Regional structures including the NNW-striking brittle–ductile shear zones and strike-slip faults, low angle thrust faults, fold structures as well as local macroscopic en-echelon quartz veins and tension gashes with a general trend of NNE to NNW are commonly developed on the Precambrian granitoid-greenstone belt. Among these, the ductile strike-slip shear zones are the most prominent tectonic structures in the region and can be traced for several kilometers in length and several meters to several tens of meters in width. The dominantly sinistral AAB and dextral ANB are the two main transpressional strike-slip shear zones, along which the important mineral deposits occur [5]. Semi-brittle shear zones developed synchronously along axial planes of isoclinal folds are also common structures on the greenschist metamorphic rocks. Syn- to late-tectonic granitoid magmatic rocks intrude along the ductile shear zones as elliptical rigid bodies [5]. These magmatic rocks are dominated by granite, granodiorite, and diorite, and are accompanied by fine-grained rocks, dolerite, and quartz porphyry [7].

3. Geology of the Koka Deposit

The Koka gold mine is located in the Elababu shear zone (ESZ) that separates the Nakfa terrane in the east from the Adobha Abiy terrane in the west. The ESZ is the dominant ore- and granite-controlling structure in the area, where the ore bodies are strictly distributed in the SN-striking ESZ. The ESZ is characterized by the occurrence of thrust nappe faults (strike to 10~20°, tending to the southwest) and low grade metamorphic volcanic-sedimentary rocks upright folds (dip angle of limbs is 75°~90°) along the different lithologic interfaces. The formation of the ESZ is related to the SN-striking extrusion caused by the collision of the Neo-Proterozoic Gondwana continent. The gold-bearing quartz veins commonly occur as reticular veins, with branching and converging features, and have locally expanded to form lens-shaped bodies (Figure 2a). The granite occurring in the ESZ is characterized by strong mylonitization (Figure 2b,c). Preferred orientation of sericite defined the main foliation anastomozing around rotated K-feldspar porphyroclasts (Figure 2d).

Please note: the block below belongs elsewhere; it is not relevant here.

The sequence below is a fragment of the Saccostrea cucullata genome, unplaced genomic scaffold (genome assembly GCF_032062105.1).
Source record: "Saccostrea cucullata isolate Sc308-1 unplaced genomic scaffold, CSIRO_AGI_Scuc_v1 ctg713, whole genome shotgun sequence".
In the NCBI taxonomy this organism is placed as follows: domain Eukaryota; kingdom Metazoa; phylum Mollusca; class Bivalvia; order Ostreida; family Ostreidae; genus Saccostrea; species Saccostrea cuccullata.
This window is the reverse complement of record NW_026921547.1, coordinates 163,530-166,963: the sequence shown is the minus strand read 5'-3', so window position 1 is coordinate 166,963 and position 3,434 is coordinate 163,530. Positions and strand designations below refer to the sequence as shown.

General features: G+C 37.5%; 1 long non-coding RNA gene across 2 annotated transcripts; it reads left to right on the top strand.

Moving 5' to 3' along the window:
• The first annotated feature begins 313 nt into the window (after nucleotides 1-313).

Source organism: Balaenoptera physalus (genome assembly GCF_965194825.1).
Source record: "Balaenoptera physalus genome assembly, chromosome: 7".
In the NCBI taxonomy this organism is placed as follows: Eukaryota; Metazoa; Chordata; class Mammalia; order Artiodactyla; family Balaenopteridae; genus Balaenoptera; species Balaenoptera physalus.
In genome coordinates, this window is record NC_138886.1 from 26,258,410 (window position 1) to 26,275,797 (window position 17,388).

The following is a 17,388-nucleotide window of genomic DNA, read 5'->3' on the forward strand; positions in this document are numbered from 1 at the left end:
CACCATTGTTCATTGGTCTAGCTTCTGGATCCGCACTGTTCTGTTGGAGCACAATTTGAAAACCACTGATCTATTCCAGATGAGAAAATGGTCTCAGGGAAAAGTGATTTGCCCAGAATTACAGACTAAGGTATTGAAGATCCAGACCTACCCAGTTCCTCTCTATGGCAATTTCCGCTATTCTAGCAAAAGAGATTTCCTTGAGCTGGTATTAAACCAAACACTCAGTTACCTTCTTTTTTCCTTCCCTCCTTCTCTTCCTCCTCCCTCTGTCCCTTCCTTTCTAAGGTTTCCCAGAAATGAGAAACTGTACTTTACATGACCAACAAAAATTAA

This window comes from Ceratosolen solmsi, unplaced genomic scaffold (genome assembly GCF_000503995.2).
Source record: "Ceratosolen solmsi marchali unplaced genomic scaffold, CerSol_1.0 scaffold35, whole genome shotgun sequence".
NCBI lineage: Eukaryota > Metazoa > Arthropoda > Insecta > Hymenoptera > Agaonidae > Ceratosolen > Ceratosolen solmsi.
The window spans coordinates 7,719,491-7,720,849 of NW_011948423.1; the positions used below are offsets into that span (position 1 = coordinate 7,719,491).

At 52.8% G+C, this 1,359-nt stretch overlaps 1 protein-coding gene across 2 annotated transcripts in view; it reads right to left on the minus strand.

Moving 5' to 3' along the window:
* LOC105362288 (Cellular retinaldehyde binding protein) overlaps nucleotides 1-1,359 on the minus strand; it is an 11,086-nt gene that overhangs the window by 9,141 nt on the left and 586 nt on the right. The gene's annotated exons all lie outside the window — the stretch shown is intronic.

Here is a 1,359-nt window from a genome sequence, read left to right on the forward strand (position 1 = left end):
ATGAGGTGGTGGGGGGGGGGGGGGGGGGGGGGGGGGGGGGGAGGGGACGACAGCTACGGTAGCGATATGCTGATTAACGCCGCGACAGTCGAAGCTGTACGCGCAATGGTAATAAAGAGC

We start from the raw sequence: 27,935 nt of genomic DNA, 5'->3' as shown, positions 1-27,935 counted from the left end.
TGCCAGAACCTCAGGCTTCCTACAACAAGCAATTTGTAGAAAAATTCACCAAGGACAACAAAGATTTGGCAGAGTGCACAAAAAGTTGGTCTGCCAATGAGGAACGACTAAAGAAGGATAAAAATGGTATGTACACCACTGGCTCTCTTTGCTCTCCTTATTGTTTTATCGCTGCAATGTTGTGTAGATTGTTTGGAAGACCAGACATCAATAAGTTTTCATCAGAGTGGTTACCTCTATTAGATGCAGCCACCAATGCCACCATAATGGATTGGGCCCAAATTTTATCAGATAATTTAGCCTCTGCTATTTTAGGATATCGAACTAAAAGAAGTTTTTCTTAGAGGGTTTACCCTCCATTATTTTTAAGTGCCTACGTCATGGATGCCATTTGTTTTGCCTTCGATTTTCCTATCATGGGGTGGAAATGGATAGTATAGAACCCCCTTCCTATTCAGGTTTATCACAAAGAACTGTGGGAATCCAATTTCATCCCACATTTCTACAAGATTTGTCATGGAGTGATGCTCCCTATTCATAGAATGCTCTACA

The ores are hosted by a relatively fine to medium grained, gray colored, elongated nearly vertically dipping granitic body. The granitic host rock is dominated by primary minerals of plagioclase, quartz, and subordinate K-feldspar with alteration products dominated by sericite, micro-granular albite, and quartz. The host rock is bounded by greenschist facies metamorphic rocks, consisting of intermediate to felsic volcanic and pyroclastic rocks and post-tectonic granitoids in the east part of the Nakfa terrane and sequence of siliciclastic metasedimentary and metavolcanic rocks including tuffaceous greywacke, sandy mudstone, shales and mafic metabasaltic flows, and associated syn-tectonic granitoid rocks in the west part of the Adobha Abiy terrane (Figure 1c). The area is dominated by the NNE shear zones, which are comprised of a series of asymmetric overturned isocline folds and thrust faults, particularly prevailed on the fine grained volcanic and sedimentary rocks. The high-angle thrust faults are the main controlling structures for the ore-bearing hydrothermal activities in the mine area.